I don’t often go through the archives of my past paintings, but recently I looked at this one, entitled Present Tense. I chose this title because, when I met this man, his direct gaze hit me as coming from someone who clearly resided in the present moment. I’m continually drawn to painting older faces. My intuition tells me this is because I am seeking out a wisdom that often comes with age – wisdom that has made peace with the past, and no longer fixates on a future idyllic state. I sold this painting very soon after completing it, and I miss having the real thing hanging on my wall to remind me to come back to the present moment, especially when I have strayed into realms of analyzing and wanting a “do-over” for the past, or obsessing about the future.
When I was jotting down a few notes before beginning this post, a powerful realization smacked me in the face. I often get lost in thought, or in “doing” to avoid the present moment. It is as though my chatty mind keeps proclaiming it is the real me and, therefore, is invested in keeping me lost in a world of thought. I confess, I am addicted to doing and achieving. Might many of our modern-day addictions, not just drugs and alcohol, but digital addictions, be manifestations of not being at peace with the present moment? Has Descartes’ famous pronouncement “I think, therefore I am” fueled a massive case of mis-identification – one that robs us of an ability to be present?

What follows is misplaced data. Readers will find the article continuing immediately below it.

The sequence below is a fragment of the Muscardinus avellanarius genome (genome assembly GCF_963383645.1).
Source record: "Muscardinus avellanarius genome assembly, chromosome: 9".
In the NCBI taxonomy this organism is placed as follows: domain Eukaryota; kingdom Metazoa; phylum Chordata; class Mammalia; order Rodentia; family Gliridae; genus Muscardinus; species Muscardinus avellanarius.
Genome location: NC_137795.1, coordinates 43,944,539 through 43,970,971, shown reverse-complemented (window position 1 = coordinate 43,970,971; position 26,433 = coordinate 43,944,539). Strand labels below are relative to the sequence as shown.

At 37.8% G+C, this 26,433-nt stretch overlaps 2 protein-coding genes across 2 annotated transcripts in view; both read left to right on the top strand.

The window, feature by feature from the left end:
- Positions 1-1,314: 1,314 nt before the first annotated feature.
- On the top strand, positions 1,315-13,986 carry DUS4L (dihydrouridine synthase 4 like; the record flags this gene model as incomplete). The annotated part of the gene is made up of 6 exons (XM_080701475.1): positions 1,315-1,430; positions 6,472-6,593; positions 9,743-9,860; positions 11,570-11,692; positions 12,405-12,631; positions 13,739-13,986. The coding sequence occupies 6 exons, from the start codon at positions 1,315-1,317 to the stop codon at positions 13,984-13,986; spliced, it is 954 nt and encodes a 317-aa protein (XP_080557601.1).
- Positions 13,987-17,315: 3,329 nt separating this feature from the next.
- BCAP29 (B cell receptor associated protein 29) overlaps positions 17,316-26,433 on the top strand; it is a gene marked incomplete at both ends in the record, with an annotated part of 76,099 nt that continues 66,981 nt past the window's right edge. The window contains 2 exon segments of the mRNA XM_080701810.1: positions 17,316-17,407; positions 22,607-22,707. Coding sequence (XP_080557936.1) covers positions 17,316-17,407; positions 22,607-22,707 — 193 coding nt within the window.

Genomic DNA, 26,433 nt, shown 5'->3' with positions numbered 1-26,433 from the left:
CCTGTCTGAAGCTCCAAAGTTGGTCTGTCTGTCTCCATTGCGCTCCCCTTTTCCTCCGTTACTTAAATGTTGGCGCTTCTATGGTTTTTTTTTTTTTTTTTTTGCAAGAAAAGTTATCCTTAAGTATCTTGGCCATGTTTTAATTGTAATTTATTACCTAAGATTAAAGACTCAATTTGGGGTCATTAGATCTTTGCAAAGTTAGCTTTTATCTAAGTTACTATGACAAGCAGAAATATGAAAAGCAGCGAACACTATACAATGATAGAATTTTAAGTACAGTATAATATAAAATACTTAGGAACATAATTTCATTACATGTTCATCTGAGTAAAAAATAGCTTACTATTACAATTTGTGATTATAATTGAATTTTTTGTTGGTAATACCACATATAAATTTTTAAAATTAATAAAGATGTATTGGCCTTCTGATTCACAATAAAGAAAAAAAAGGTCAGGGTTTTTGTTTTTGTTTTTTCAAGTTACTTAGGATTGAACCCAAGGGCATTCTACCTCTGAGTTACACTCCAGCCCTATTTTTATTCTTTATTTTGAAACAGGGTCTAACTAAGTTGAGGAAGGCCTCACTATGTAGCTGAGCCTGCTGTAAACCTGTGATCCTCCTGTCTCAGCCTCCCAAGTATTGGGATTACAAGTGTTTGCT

My life in Italy is dramatically different from my life in the States – especially here in the hills of Umbria, where I observe many people who aren’t hurrying through life and trying to power through a long to-do list. I’m struck by the amount of people I observe quietly sitting and taking in the world around them. I feel a temptation to judge these people as “not having a life”, when in fact they probably are great teachers in being grounded in the now. Why do I waste so much time worrying about the future, and rehashing the past? Most of that is just plain useless, and steals energy away from dancing with life in the present tense.
Yesterday ended last night. Every day is a new beginning. Learn the skill of forgetting. And move on. – Norman Vincent Peal
The present moment is continually offering us opportunities to start again. No need to beat ourselves up when we stray out of the present moment. We’re learning, bit by bit, to undo a life of conditioning and to navigate our way back to where life truly exists.